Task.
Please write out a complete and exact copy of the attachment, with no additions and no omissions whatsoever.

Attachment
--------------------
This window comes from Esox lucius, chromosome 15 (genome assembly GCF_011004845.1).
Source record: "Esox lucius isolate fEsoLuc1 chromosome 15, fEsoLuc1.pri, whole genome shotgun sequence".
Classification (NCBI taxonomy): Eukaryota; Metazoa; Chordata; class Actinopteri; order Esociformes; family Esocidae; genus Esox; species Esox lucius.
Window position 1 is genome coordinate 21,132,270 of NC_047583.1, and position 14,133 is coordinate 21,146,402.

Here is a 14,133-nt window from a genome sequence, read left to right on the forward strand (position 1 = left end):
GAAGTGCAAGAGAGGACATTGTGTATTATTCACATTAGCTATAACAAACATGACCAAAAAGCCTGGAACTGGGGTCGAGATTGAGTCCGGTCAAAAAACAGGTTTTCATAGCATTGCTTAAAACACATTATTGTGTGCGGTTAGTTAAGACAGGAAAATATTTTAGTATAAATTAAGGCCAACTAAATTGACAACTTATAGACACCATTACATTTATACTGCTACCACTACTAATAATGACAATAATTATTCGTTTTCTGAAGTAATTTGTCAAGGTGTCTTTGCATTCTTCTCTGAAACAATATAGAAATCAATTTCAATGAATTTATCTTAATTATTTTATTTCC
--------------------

This window comes from Esox lucius, chromosome 15 (genome assembly GCF_011004845.1).
Source record: "Esox lucius isolate fEsoLuc1 chromosome 15, fEsoLuc1.pri, whole genome shotgun sequence".
Classification (NCBI taxonomy): Eukaryota; Metazoa; Chordata; class Actinopteri; order Esociformes; family Esocidae; genus Esox; species Esox lucius.
Window position 1 is genome coordinate 21,132,270 of NC_047583.1, and position 14,133 is coordinate 21,146,402.

Here is a 14,133-nt window from a genome sequence, read left to right on the forward strand (position 1 = left end):
GAAGTGCAAGAGAGGACATTGTGTATTATTCACATTAGCTATAACAAACATGACCAAAAAGCCTGGAACTGGGGTCGAGATTGAGTCCGGTCAAAAAACAGGTTTTCATAGCATTGCTTAAAACACATTATTGTGTGCGGTTAGTTAAGACAGGAAAATATTTTAGTATAAATTAAGGCCAACTAAATTGACAACTTATAGACACCATTACATTTATACTGCTACCACTACTAATAATGACAATAATTATTCGTTTTCTGAAGTAATTTGTCAAGGTGTCTTTGCATTCTTCTCTGAAACAATATAGAAATCAATTTCAATGAATTTATCTTAATTATTTTATTTCC